The world's going to hell in a handbasket, says the Rev. Carroll Allen, pastor of Ringgold Church of God, and he just can't stand around and do nothing.
So starting Friday night, Allen will be holding a midnight church service for people who, for whatever reason, have difficulties making it to the two traditional services on Sunday and one on Wednesday night.
"It might be people who can't get out of bed on a Sunday morning or people who work during the hours of a typical church service," says Allen, 59, who has been a full-time preacher for 33 years, the last 13 at Ringgold Church of God. "We've got to reach people -- it's what Jesus told us to do, and having this midnight service is another avenue.
"I have a friend who drives a shuttle back and forth from Chattanooga to the Atlanta airport. He gets back in Chattanooga after midnight, and he'll go grocery shopping at 2 a.m. I'm targeting people like this who can't go to church services because it does not fit their work schedule. There are a lot of people these days who work these crazy hours," Allen says.
The idea to hold a weekly midnight service was sparked several years ago by a hotel clerk who worked third shift, he says.
"When she realized I was a preacher, she asked me how come churches don't offer those services to people," he says. "I didn't have an answer, but it did get me to thinking about it."
The Rev. David Smith, pastor of Monroe Church of God in Monroe, Ga., appreciates Allen's efforts to start a midnight service.
"As a young man, I worked the night shift at a Chattanooga area mill. I understand the frustration of not being able to attend worship services," Smith says. "I think it is an incredibly creative idea to provide an opportunity for an entire demographic to attend church services.
"In the age of 24-hour convenience stores and all-night McDonald's, I think it is a great idea to have a midnight service at church. Not only is God not dead, he is not asleep, either. I expect that 'his' presence will be there at midnight."
The Rev. Michael Baker, administrative bishop with the Church of God North Georgia Executive Offices, applauds Allen for late-night church services.
"A major purpose of the church is to touch people where they live by sharing faith and hope through the gospel of Jesus Christ," Baker says. "Let me affirm Pastor Carroll Allen and his congregation for their 'out of the box' sensitivity to the spiritual needs of those in their area who must work either late or overnight by providing a midnight Friday worship opportunity."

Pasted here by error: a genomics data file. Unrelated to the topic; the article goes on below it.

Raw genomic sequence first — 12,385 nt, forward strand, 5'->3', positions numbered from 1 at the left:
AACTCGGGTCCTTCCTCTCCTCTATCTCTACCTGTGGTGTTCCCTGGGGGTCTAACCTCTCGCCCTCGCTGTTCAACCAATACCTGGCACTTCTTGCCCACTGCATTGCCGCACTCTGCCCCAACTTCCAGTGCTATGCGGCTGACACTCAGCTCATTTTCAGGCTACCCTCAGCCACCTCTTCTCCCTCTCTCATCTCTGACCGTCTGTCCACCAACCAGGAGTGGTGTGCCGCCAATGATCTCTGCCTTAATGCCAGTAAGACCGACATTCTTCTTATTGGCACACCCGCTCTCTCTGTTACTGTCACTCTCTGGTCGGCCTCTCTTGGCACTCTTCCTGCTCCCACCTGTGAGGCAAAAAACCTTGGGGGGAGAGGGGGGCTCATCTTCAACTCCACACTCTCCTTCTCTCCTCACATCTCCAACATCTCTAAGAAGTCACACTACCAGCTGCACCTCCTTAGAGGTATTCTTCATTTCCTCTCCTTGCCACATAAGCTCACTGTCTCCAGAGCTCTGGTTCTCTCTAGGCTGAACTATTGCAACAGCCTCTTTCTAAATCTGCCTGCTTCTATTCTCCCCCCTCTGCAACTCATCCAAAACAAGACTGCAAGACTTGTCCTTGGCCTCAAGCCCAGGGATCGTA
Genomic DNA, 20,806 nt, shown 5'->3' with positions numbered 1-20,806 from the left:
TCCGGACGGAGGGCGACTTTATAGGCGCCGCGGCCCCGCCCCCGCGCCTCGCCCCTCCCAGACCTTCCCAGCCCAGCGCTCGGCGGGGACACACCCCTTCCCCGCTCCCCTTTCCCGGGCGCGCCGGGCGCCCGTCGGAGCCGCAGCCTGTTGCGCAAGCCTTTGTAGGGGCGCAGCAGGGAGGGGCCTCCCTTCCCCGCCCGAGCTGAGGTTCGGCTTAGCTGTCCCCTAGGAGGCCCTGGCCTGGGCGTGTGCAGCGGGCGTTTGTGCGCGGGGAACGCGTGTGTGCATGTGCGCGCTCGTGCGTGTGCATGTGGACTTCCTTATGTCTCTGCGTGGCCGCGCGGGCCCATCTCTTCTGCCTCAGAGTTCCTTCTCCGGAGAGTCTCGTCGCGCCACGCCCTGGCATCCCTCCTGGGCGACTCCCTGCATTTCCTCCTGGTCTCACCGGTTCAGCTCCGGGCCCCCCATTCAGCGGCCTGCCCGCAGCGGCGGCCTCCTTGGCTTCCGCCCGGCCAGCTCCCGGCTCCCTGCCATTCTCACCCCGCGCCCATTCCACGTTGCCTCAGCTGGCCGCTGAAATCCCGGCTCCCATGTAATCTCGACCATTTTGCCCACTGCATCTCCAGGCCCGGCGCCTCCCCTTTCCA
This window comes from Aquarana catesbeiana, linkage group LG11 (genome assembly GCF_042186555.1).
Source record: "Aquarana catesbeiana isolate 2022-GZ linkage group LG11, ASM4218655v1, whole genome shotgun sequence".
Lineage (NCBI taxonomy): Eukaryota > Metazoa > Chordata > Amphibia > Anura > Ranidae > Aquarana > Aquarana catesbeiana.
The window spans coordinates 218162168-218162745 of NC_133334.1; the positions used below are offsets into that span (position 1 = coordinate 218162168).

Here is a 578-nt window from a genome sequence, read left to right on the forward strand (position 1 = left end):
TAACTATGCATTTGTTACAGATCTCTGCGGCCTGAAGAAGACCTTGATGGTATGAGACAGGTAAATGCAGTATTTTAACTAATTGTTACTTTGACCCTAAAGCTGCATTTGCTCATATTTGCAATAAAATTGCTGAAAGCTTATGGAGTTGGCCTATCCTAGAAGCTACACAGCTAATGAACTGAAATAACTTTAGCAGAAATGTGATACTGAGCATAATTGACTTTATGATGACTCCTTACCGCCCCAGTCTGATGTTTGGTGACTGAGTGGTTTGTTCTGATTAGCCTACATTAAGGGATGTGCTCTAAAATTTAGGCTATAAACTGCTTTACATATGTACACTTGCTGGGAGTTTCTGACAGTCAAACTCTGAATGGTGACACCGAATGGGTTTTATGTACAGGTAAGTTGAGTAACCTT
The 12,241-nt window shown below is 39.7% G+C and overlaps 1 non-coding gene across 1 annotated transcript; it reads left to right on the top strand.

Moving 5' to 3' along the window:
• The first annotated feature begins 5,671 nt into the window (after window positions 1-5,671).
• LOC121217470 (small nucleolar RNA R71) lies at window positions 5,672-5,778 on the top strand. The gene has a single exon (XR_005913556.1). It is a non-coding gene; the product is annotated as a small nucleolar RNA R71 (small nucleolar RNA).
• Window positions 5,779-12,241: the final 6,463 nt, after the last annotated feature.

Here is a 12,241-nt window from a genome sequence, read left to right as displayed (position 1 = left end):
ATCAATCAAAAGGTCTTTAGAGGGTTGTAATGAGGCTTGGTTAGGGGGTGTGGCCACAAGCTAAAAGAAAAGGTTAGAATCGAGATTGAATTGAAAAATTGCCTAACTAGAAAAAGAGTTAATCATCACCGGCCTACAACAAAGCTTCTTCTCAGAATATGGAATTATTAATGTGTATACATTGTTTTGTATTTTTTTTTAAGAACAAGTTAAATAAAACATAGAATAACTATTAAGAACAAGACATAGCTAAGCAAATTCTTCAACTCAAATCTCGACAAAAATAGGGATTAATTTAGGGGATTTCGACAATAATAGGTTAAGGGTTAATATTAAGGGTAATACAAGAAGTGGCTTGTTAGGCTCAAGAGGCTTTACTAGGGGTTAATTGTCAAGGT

Allen says he's had little feedback about the midnight service, so he has no way of knowing if anyone, besides himself and his wife, Donna, 55, will show up.
"My wife is the piano player and singer, so she'll be right there with me," he says.
Mrs. Allen, 55, says she supports her husband's decision to hold the service.
"This particular service (Friday at midnight) occurs at the beginning of spring break (for Catoosa County Schools)," she says. "Participants can rest a little while on Saturday immediately following the meeting (and) weekends are easier to readjust one's schedule than weekdays."
The service will be like every other service, Allen says. "There will be singing, worship and a message."
"I just hope people hear about it and because it will be a time convenient to them, they will come," Allen says. "They don't have to be Church of God, they can be any denomination. If they can adapt to our worship and they want to come back, we will welcome them."
Whether or not the weekly midnight service will be an ongoing event depends on the interest, he says.
"It just depends on what happens. If just a few show up, I will consider doing it a couple times a month."
Contact Karen Nazor Hill at firstname.lastname@example.org or 423-757-6396.
Feature writer Karen Nazor Hill covers fashion, design, home and gardening, pets, entertainment, human interest features and more. She also is an occasional news reporter and the Town Talk columnist. She previously worked for the Catholic newspaper Tennessee Register and was a reporter at the Chattanooga Free Press from 1985 to 1999, when the newspaper merged with the Chattanooga Times. She won a Society of Professional Journalists Golden Press third-place award in feature writing for ...